Published On: Mon, Feb 4th, 2013

Political Change in the Maghreb and North Africa

By Colin Kilkelly*

 Morocco News Tribune


Following the Arab Spring, or as some now call it the Arab Awakening, Islamist parties won power in elections in Morocco and Tunisia but not Algeria or Libya. The Islamists took over from the short lived surge of the 20 February Movement.

 The call by young people for liberty, freedom of expression and artistic creativity, access to jobs, equality, and freedom from corruption and a better life has taken second place to the Islamist parties who received popular support.

 The Islamists promised to govern for all the people. In Tunisia many of the secular parties no longer believe Ennhada will defend their human rights and freedoms. In Morocco Prime Minister Abdelilah Benkirane retains strong popularity but as in Tunisia there is dissatisfaction over the economic performance of the government. This is also the case in Egypt and to a certain extent in Libya which is battling militia led violence. 

 Whilst the issue of rigid Islamist conformity versus secular liberalism is very much alive in varying degrees in all countries in North Africa and the Maghreb, the issue of economic performance by Islamist led governments is now coming to the fore and shaping political change.

 In Morocco Hamid Chabat, leader of the Istiqlal party has issued a challenge to its coalition partner the PJD to reallocate ministerial posts inline with the votes castein the last election. Up till now the PJD has had its own way in government and Mr Chabat is trying to change this, saying that the government should function as a coalition. He has called for 20% of the ministerial posts to be allocated to women and he has criticised Prime Minister Benkirane and the PJD led-government for its slow moving economic policy in a time of recession. Time will tell what effect Mr Chabat’s memorandum will have.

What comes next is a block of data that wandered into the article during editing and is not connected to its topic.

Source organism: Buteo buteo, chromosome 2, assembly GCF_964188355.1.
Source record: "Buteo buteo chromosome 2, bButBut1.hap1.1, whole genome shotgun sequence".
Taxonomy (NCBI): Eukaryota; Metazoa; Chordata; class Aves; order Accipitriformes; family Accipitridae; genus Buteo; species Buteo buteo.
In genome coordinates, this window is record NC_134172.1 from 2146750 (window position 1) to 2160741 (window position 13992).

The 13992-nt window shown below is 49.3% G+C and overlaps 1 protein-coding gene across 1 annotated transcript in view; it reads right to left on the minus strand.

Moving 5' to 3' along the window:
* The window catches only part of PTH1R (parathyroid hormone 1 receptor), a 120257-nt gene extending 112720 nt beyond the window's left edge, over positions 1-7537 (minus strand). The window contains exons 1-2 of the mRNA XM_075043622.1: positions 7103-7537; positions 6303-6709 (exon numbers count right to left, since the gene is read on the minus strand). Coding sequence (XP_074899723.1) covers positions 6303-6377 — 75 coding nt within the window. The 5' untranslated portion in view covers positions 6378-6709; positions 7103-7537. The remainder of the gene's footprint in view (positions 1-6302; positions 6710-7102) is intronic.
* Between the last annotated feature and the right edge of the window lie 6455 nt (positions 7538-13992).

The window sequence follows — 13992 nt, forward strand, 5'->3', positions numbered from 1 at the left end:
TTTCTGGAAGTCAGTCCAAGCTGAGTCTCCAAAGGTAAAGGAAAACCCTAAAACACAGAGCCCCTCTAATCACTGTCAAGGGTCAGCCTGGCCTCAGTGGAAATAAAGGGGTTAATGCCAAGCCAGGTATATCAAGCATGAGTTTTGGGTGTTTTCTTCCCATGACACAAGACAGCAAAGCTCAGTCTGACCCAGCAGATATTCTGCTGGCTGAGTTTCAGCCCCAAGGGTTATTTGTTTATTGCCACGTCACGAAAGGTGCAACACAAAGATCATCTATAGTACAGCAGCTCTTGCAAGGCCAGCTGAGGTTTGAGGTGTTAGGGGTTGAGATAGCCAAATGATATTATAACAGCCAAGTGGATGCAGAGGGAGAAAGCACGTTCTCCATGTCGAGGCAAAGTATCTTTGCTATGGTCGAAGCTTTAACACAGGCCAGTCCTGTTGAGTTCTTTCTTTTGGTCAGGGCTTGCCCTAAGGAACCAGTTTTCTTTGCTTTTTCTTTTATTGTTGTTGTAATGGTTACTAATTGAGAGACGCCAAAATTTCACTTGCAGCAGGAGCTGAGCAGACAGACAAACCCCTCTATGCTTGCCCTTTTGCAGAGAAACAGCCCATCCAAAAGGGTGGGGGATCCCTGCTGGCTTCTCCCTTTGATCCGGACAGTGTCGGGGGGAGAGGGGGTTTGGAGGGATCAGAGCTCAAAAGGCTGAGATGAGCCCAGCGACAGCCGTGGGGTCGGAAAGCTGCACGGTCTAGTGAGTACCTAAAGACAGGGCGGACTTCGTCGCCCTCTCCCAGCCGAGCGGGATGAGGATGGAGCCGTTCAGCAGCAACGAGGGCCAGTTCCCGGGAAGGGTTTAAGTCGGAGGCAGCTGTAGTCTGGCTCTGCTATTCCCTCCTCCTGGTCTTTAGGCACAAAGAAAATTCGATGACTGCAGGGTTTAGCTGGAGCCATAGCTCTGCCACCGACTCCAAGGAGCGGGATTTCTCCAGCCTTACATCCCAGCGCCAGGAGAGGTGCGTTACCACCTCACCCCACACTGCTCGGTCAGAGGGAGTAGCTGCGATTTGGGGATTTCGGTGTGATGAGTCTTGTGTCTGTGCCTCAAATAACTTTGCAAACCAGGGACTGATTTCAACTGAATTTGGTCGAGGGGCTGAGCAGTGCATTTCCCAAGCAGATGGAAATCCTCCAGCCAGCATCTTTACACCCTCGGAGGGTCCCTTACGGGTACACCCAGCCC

In Tunisia, where the struggle between islamists and secular parties, in particularCaid Essebsi’s Nida Tounes -Call of Tunisia-party, is critical, a cabinet reshuffle is imminent although delayed again and uncertain, with opposition parties like the Republican party ready to take the ministerial posts, although Ennhada and the CPR have ruled out offering Nida Tounes cabinet posts. Nida Tounes has joined with Al Massar, and the Al Joumhouri party in an election alliance although the secular parties are still divided. The criticisms of the Ennhada-led government focus on the economy, unemployment and law and order, human rights and freedom of the press.

 In Egypt a cabinet reshuffle has also taken place focusing on the economy. Egypt is the only country where the Islamist parties are in the majority. The current standoff in the streets of Cairo with a number of demonstrators were dead and continuing violence does not bode well for its economic future and the Islamist secular divide looms as large as ever. General Fattah el-Sisi, the defence minister and army commander has warned of the danger of collapse in the present chaotic situation. Could the army take over?

 Algeria has seen the Islamist parties disappear off the political radar screen without parliamentary seats. However, even in Algeria’s tightly controlled political environment there is change-Ahmed Ouyahia has left the RND and Abdul-Aziz  Belkhadem has been ousted as secretary general of the FLN. The governing coalition which won the election will therefore be leaderless. There is talk of Abdelaziz Bouteflika running for another term, despite denials of involvement in politics the army general council may yet meet and choose a candidate who will sweep the board. Whatever the result, the economy features prominently.